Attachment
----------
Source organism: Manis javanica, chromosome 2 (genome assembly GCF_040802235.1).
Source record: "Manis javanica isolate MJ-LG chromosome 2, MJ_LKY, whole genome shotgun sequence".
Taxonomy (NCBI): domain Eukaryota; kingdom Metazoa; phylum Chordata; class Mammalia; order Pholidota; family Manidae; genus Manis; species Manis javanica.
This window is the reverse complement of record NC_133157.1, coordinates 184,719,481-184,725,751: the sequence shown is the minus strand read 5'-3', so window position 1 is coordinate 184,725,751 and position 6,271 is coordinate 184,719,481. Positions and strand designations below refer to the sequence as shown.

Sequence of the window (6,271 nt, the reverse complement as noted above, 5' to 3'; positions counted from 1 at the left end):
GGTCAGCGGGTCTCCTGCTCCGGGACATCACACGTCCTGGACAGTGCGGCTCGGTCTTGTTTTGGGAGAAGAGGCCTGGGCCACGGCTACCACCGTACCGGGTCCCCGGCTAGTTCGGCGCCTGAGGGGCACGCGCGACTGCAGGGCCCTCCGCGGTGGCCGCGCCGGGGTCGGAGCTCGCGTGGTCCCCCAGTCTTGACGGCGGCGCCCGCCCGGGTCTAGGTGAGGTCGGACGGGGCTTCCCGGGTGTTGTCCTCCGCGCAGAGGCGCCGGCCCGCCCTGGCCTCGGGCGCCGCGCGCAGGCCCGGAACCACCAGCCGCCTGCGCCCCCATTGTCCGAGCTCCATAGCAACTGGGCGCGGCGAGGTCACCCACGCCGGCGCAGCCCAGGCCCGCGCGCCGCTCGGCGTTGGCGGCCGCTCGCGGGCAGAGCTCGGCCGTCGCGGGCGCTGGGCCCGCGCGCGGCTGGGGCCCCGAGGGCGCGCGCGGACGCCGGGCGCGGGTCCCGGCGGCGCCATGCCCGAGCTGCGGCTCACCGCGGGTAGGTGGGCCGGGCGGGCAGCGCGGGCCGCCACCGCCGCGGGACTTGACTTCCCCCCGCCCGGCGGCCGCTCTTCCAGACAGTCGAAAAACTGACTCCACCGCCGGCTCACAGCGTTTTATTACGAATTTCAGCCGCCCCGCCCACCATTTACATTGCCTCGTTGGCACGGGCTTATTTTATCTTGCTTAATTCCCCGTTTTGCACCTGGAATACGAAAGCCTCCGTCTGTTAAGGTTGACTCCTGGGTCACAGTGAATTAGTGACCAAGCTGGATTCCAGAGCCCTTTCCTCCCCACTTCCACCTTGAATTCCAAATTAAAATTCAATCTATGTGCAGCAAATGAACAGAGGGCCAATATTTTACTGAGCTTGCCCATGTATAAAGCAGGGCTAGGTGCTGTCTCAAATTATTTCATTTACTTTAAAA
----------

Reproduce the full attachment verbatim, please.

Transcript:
Source organism: Manis javanica, chromosome 2 (genome assembly GCF_040802235.1).
Source record: "Manis javanica isolate MJ-LG chromosome 2, MJ_LKY, whole genome shotgun sequence".
Taxonomy (NCBI): domain Eukaryota; kingdom Metazoa; phylum Chordata; class Mammalia; order Pholidota; family Manidae; genus Manis; species Manis javanica.
This window is the reverse complement of record NC_133157.1, coordinates 184,719,481-184,725,751: the sequence shown is the minus strand read 5'-3', so window position 1 is coordinate 184,725,751 and position 6,271 is coordinate 184,719,481. Positions and strand designations below refer to the sequence as shown.

Sequence of the window (6,271 nt, the reverse complement as noted above, 5' to 3'; positions counted from 1 at the left end):
GGTCAGCGGGTCTCCTGCTCCGGGACATCACACGTCCTGGACAGTGCGGCTCGGTCTTGTTTTGGGAGAAGAGGCCTGGGCCACGGCTACCACCGTACCGGGTCCCCGGCTAGTTCGGCGCCTGAGGGGCACGCGCGACTGCAGGGCCCTCCGCGGTGGCCGCGCCGGGGTCGGAGCTCGCGTGGTCCCCCAGTCTTGACGGCGGCGCCCGCCCGGGTCTAGGTGAGGTCGGACGGGGCTTCCCGGGTGTTGTCCTCCGCGCAGAGGCGCCGGCCCGCCCTGGCCTCGGGCGCCGCGCGCAGGCCCGGAACCACCAGCCGCCTGCGCCCCCATTGTCCGAGCTCCATAGCAACTGGGCGCGGCGAGGTCACCCACGCCGGCGCAGCCCAGGCCCGCGCGCCGCTCGGCGTTGGCGGCCGCTCGCGGGCAGAGCTCGGCCGTCGCGGGCGCTGGGCCCGCGCGCGGCTGGGGCCCCGAGGGCGCGCGCGGACGCCGGGCGCGGGTCCCGGCGGCGCCATGCCCGAGCTGCGGCTCACCGCGGGTAGGTGGGCCGGGCGGGCAGCGCGGGCCGCCACCGCCGCGGGACTTGACTTCCCCCCGCCCGGCGGCCGCTCTTCCAGACAGTCGAAAAACTGACTCCACCGCCGGCTCACAGCGTTTTATTACGAATTTCAGCCGCCCCGCCCACCATTTACATTGCCTCGTTGGCACGGGCTTATTTTATCTTGCTTAATTCCCCGTTTTGCACCTGGAATACGAAAGCCTCCGTCTGTTAAGGTTGACTCCTGGGTCACAGTGAATTAGTGACCAAGCTGGATTCCAGAGCCCTTTCCTCCCCACTTCCACCTTGAATTCCAAATTAAAATTCAATCTATGTGCAGCAAATGAACAGAGGGCCAATATTTTACTGAGCTTGCCCATGTATAAAGCAGGGCTAGGTGCTGTCTCAAATTATTTCATTTACTTTAAAA